As I see it, there are no paradises. There is no untrammeled “freedom.” There is only this world, with its assorted warts and blemishes, and our will to shape it. To use an expression so often on London’s lips, this is the “law of life.” Of course it is easy to condemn the sort of muckraking journalism that London engages in. Critics can fault him for an alleged lack of “balance,” for cherry-picking facts, and the like. But these sorts of critics are deficient in perspective. What London did was very difficult, and was probably something only he could have done. He grew up in hardship, and knew how to handle himself; and he was a writer of unmatched talent. Concern for our fellow man should be a general concern; we are all linked in this regard. As Cicero says in On Moral Ends (III.20):
But it would be most inconsistent for us to expect the immortal gods to care for us and grant us special affections, when we ourselves are cruel and uncaring with each other. Therefore, just as we make use of our limbs before having a real understanding of their functional purpose, so have we been connected and closely bonded by Nature in a civil community. If this were not so, there would be no place for justice or mutual kindness.
We are responsible for the well-being of our fellows. We are not put on this earth to serve ourselves only. So even if we find fault in some of Jack’s ideas, this does not mean that we should not alleviate the sufferings of the poor. It does not mean that we should turn our backs on our fellow men. But it does mean that there are no perfectly just and fair societies: and Jack, like his predecessor in idealism, Herman Melville, could never quite accept this. Life ought to be hard, and full of sorrow. Our task, in this brief life, is to carve out as many little oases as we can in this vast sandy desert of Pain, both for ourselves and for others. My comments here should not be seen as criticisms of Jack. For I am talking about personal ethics, about moral issues, and he was dealing with political remedies for social problems. His book is a great account, a monument to a passionately idealistic soul. London never abandoned his idealism: he never turned his back on his fellows. He believed, and died believing. And this is what made him great, just as it made Melville great.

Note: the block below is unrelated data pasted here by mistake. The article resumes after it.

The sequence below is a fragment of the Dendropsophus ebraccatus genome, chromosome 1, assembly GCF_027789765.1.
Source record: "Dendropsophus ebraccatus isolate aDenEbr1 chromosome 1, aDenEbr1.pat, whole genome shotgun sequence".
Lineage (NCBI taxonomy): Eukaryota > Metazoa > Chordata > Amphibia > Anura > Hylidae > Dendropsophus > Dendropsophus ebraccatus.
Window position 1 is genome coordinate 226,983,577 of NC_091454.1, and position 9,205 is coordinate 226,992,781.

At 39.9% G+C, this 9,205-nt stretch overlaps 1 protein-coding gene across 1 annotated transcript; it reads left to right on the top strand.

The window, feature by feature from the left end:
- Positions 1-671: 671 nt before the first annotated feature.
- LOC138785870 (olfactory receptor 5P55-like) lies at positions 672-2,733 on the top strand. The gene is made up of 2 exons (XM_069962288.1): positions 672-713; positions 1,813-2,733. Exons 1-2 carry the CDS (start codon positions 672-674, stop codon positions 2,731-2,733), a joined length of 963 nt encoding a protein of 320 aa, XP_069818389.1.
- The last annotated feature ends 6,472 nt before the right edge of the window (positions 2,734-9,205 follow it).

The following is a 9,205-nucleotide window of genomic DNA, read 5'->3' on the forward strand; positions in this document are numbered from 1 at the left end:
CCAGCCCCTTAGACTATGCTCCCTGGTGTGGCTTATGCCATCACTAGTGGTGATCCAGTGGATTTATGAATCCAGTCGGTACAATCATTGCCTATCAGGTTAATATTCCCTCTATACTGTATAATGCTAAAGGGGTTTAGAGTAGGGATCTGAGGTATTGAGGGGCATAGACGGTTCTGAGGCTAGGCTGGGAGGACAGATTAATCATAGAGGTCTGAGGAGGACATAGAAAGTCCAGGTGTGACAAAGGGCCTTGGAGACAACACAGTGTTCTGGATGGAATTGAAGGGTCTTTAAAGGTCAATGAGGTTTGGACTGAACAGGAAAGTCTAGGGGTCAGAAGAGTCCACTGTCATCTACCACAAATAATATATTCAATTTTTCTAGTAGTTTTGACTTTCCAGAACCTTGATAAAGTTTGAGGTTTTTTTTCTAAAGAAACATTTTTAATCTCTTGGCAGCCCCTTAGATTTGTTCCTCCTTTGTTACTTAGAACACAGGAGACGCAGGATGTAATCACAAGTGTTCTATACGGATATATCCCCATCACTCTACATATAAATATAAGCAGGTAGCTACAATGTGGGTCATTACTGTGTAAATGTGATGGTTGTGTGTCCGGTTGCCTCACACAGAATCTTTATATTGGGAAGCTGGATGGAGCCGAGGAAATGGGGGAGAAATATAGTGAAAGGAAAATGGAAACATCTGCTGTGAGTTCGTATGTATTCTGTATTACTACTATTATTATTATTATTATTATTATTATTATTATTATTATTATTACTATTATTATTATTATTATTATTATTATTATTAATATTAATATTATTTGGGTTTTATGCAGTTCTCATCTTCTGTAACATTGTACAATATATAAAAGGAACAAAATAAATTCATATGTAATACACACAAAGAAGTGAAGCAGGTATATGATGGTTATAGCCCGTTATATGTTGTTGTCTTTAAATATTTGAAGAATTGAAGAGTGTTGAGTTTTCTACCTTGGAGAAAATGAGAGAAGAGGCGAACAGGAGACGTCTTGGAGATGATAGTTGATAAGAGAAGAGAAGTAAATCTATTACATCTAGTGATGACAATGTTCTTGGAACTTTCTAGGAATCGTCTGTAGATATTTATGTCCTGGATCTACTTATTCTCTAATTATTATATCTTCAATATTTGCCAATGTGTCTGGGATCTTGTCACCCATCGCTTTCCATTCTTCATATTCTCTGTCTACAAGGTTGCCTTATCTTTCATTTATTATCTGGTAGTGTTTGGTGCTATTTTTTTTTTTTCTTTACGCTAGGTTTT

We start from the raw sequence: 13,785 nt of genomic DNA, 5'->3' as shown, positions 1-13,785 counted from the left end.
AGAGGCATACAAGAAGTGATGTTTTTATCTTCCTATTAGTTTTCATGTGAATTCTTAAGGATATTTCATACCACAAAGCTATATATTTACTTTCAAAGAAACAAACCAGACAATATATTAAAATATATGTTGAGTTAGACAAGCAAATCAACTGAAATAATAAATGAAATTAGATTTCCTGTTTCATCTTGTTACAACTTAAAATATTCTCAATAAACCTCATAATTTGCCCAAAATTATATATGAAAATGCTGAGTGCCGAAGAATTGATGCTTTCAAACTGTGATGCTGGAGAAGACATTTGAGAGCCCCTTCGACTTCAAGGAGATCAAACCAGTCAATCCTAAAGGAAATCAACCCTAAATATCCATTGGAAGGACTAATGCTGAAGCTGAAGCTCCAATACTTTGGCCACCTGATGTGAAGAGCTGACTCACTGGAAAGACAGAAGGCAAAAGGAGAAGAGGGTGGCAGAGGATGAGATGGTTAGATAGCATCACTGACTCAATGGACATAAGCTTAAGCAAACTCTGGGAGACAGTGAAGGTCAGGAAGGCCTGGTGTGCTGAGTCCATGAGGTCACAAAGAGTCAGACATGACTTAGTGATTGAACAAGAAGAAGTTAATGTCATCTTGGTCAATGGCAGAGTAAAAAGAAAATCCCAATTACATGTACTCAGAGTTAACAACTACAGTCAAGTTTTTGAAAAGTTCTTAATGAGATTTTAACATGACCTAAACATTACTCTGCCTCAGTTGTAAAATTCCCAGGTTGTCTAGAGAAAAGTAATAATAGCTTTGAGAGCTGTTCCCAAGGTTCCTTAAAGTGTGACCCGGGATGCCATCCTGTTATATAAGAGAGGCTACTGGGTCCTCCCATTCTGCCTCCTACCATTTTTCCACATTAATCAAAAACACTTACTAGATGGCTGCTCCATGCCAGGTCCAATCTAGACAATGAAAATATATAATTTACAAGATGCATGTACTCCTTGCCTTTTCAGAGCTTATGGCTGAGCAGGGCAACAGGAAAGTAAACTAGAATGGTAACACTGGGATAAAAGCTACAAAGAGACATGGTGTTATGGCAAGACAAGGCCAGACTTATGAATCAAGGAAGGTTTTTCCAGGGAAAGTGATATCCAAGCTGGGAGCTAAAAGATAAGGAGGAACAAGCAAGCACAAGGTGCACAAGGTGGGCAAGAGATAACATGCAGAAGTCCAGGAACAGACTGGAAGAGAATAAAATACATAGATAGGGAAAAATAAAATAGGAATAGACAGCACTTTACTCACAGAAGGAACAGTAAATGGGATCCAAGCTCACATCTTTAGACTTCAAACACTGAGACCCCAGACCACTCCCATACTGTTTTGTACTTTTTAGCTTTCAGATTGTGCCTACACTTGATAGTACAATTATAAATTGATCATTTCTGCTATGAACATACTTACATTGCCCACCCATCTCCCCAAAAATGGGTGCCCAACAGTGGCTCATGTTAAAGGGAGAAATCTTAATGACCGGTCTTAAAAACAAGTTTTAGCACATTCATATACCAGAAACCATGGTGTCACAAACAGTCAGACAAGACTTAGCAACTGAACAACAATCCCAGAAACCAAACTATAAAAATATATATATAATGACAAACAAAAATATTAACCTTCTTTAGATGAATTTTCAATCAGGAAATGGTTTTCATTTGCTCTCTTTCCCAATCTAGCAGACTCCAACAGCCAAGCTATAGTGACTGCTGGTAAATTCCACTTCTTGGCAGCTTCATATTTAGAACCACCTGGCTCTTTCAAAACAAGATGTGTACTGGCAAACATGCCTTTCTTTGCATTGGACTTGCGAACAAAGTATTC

Jack ends his book with a rather unconvincing analysis that Britain’s leadership is headed for disaster, and that the political establishment needs to be “reorganized.” He does not say just what form this reorganization should take. He just says it, and leaves it at that:
Either the Empire is a profit to England, or it is a loss. If it is a loss, it must be done away with. If it is a profit, it must be managed so that the average man comes in for a share of the profit…In short, society must be reorganised, and a capable management put at the head. That the present management is incapable, there can be no discussion. It has drained the United Kingdom of its life-blood. It has enfeebled the stay-at-home folk till they are unable longer to struggle in the van of the competing nations.
Little could London have suspected that, within about a decade, a horrific European war would erupt that would bring down not only the British Empire, but several other continental empires as well. The People of the Abyss is a valuable document, one worth reading very carefully today. To me it seems just as relevant in 2020 as it was in 1903. It is true that great advances have been made since London’s day in public health, relief for the poor, and in child welfare. And yet there is this mantle of apathy that has descended over our social consciousness in other ways. The inequality of wealth—that is, its vast overconcentration in the hands of the few—has brought us closer and closer to that technocratic tyranny London predicted in The Iron Heel. Social reforms are not just desirable, but a matter of life and death. Either we take action to remedy problems, or history will remedy us in its own way.
Our journalists now do not bother to investigate the living and working conditions of the poor, the unemployed, or the marginalized, by living among them; they instead rush to compete for positions in corporate conglomerates, where they can establish Instagram accounts and attention-whore with celebrities. There is the blindness, this willful ignorance, that is every bit as present among the ruling classes of America in 2020 as it was in Britain in 1902. If there is some modern British version of Jack London out there somewhere, I do hope he pays us a reciprocal visit soon, and writes about what he finds here.